A Broward Circuit Judge’s order on December 17 granted to a South Florida art dealer something she sought for more than a year: a divorce. What made the judge’s in-court ruling groundbreaking was that the woman sought a divorce from her lesbian partner, with whom she had entered into a civil union in 2002. The ruling represents the first time a Florida court has issued a divorce to a same-sex couple and comes on the heels of a December 8 ruling, issued in the same case, declaring Florida’s ban on same-sex marriages unconstitutional and unenforceable, the Miami Herald reported.
The former couple entered into a civil union in Vermont 12 years ago. In 2010, one partner allegedly became unfaithful and, shortly thereafter, disappeared. In order for the other partner to marry her new partner, she needed to obtain a divorce. In a similar case involving a Tampa couple, the lesbian couple married in Massachusetts but could not get a Massachusetts divorce because neither was a resident there by the time they decided to part ways. In the present case, she could not obtain a Vermont dissolution because Vermont law requires a signed affidavit from her partner, and she no longer knew the partner’s whereabouts.
The case went before Broward Circuit Judge Dale Cohen. Back in August, the judge declared the state’s same-sex marriage ban unconstitutional but later vacated that ruling after determining that attorneys for the partner seeking the divorce had not adequately given the state notice of their intent to mount a challenge to the constitutionality of the marriage law.
The woman’s attorneys re-filed their motion and this time included the necessary notices to the Attorney General. Judge Cohen’s December 8 ruling compared same-sex marriage to common law marriage. The opinion pointed out that, although Florida has not allowed common law marriages since 1968, state law makes clear that Florida recognizes common law marriages that occur in states that permit such marriages. Just as Florida recognizes out-of-state common law marriages in accordance with the Full Faith and Credit Clause of the Constitution, so too should it recognize out-of-state same-sex marriages or civil unions occurring in states that recognize the practice.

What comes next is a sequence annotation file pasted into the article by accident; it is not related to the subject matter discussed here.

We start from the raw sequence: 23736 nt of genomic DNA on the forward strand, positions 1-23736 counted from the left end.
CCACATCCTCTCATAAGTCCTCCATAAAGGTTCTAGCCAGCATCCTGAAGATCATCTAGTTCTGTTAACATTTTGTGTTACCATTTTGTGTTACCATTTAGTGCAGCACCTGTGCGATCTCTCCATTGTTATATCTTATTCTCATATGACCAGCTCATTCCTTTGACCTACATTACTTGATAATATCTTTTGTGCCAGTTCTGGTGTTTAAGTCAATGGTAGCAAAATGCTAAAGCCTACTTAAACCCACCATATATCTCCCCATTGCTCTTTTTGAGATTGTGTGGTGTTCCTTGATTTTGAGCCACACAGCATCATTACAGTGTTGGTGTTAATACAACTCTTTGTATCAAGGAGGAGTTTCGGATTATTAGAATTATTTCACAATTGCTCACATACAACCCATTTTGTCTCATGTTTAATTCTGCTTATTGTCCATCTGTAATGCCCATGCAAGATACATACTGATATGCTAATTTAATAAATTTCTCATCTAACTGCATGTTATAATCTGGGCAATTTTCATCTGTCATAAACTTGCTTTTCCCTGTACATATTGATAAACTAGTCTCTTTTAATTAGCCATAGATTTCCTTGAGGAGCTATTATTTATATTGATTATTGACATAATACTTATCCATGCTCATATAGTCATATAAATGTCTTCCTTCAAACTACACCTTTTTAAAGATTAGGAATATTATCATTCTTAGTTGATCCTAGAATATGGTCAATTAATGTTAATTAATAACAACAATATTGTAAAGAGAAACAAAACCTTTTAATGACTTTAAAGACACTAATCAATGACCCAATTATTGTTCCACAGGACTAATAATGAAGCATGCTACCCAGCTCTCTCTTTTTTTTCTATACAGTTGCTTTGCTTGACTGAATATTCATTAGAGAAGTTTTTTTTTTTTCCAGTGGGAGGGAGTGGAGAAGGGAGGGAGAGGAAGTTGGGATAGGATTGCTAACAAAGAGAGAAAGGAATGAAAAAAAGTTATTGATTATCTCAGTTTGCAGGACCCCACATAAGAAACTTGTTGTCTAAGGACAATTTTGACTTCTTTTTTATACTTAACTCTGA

The court did not stop there, however. It also declared that the state’s statute prohibiting same-sex marriages was unconstitutional. People have a fundamental right to marry, and the statute, Section 741.212, infringed upon homosexuals’ right to marry the persons of their choice. Judge Cohen distilled the state’s arguments in support of the statute to “history and tradition,” “protecting children,” and “furthering procreation.” However, the court discounted these arguments, pointing out that Florida law already permits homosexuals to adopt and raise children, and the state allows seniors and other people who cannot procreate to marry.
Judge Cohen’s December 8 opinion, in support of the decision to invalidate the ban, stated that “[e]very federal court to address this issue since the Supreme Court’s decision in Windsor … has found that denying same-sex couples the fundamental right to marry violates due process.” However, on November 6, the federal Sixth Circuit Court of Appeals upheld the marriage ban statutes in Michigan, Ohio, Kentucky, and Tennessee. Many legal observers believe that this Sixth Circuit ruling, which is starkly opposed by decisions in the Fourth, Seventh, Ninth, and Tenth Circuits that struck down same-sex marriage bans, will lead the US Supreme Court to address the issue of the constitutionality of laws banning same-sex marriage.
The laws regarding marriage rights and same-sex couples are changing quickly, especially here in Florida. If you have question regarding your same-sex marriage or divorce in Florida, it is important to consult skilled Florida family law counsel. The South Florida family law attorneys at Sandy T. Fox, P.A. have the knowledge and the dedication to help families of all types with their family law issues. Contact us online or by calling (800) 596-0579 to schedule your confidential consultation.
More blog posts:
Broward, Palm Beach Courts Join 2 Others in Ruling State’s Same-Sex Marriage Ban Unconstitutional, Fort Lauderdale Divorce Lawyer Blog, Aug. 5,2014
Keys Judge Rules Florida’s Same-Sex Marriage Ban Unconstitutional, Fort Lauderdale Divorce Lawyer Blog, July 21, 2014
Photo credit: Patrick Doheny at Wikimedia Commons.